Thurgood Marshall's real name was "Thoroughgood", after his grandfather, who served in the Union Army during the Civil War. By the second grade, however, the boy was tired of writing out such a long name, so he shortened it to "Thurgood." It was just the first of many ways in which he was to make a name for himself. Through simple, straightforward text and low-key illustrations, this picture book biography provides the basic facts in a format friendly to the reluctant-or beginning-reader. Though Adler fails to cite references and perhaps even oversimplifies his subject at times, he places Marshall's achievements well within their historical context, offering a relatively balanced portrait of this great civil rights figure.
School Library Journal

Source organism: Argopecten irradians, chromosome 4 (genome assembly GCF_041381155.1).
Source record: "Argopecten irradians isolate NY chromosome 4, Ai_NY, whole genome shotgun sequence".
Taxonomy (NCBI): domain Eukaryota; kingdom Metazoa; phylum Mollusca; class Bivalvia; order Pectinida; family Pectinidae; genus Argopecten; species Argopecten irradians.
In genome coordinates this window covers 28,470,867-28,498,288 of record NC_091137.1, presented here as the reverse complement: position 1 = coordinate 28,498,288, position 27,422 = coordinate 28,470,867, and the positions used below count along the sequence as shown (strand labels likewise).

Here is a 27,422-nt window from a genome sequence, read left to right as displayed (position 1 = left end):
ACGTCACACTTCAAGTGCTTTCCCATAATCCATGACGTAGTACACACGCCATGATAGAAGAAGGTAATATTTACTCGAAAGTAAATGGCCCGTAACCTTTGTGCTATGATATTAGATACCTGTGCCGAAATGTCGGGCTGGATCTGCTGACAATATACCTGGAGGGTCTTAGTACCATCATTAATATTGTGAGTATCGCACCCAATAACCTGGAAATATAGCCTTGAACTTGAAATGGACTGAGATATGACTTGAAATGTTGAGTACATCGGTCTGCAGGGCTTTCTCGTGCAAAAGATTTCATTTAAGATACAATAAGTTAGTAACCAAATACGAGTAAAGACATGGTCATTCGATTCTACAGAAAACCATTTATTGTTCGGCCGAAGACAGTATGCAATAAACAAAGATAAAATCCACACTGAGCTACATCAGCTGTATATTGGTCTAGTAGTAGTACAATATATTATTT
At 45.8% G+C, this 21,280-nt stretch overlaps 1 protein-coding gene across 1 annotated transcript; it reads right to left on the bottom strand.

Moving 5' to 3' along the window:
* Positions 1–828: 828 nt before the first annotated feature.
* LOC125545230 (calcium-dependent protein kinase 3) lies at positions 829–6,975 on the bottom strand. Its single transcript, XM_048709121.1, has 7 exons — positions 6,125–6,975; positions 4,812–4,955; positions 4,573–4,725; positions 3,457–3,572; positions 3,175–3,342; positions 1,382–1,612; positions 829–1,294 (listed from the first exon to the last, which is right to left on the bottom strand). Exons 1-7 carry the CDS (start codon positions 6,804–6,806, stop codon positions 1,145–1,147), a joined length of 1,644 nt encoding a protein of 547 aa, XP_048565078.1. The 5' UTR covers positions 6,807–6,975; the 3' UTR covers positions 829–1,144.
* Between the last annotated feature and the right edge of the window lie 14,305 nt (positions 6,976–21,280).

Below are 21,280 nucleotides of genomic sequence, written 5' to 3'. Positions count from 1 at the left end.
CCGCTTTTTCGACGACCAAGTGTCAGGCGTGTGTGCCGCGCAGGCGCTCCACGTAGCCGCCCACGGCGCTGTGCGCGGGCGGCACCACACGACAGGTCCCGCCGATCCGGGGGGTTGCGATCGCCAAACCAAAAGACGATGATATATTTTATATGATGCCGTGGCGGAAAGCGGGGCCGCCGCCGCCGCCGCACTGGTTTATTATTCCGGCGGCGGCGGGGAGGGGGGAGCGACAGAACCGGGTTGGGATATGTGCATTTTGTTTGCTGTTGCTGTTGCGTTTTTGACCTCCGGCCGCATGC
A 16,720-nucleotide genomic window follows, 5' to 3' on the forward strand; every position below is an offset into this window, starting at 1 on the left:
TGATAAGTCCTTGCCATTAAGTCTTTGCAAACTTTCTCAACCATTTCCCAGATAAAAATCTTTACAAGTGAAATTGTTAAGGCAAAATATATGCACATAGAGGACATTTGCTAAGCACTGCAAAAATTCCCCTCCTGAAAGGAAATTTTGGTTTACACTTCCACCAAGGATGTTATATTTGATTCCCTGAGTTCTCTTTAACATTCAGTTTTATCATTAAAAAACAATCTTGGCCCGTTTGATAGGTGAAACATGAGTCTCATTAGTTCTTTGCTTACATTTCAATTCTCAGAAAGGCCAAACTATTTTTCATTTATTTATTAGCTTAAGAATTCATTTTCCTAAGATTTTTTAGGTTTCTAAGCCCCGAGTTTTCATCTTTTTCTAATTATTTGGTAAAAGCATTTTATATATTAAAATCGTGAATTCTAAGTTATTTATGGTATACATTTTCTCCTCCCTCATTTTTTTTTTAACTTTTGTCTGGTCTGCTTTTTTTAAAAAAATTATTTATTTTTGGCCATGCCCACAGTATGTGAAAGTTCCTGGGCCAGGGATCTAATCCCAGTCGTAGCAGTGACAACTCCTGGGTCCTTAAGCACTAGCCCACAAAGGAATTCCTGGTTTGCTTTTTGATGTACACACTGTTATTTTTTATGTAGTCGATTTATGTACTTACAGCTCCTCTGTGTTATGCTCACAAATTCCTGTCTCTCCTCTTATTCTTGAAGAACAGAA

Gr 3-5Adler and Casilla offer a succinct, visually handsome presentation of the youth and the career highlights of the history-making Marshall. The early family years, with the strong influence of Thurgood's waiter father, who loved attending courtroom trials, and his teacher mother are perhaps the most interesting part of the story. Adler's terse account of the adult years incorporates brief quotes by Marshall and judicious explanations of key legal victories. Casilla's effective view of Marshall as a lawyer arguing before the Supreme Court places readers behind the row of justices, facing Marshall and the crowded courtroom. The warm, full- and double-page watercolor scenes and portraits throughout the book give an informative and empathetic view of the articulate civil rights champion. An author's note and a short chronology round out this well-crafted introduction to this impressive life of accomplishment.Margaret Bush, Simmons College, Boston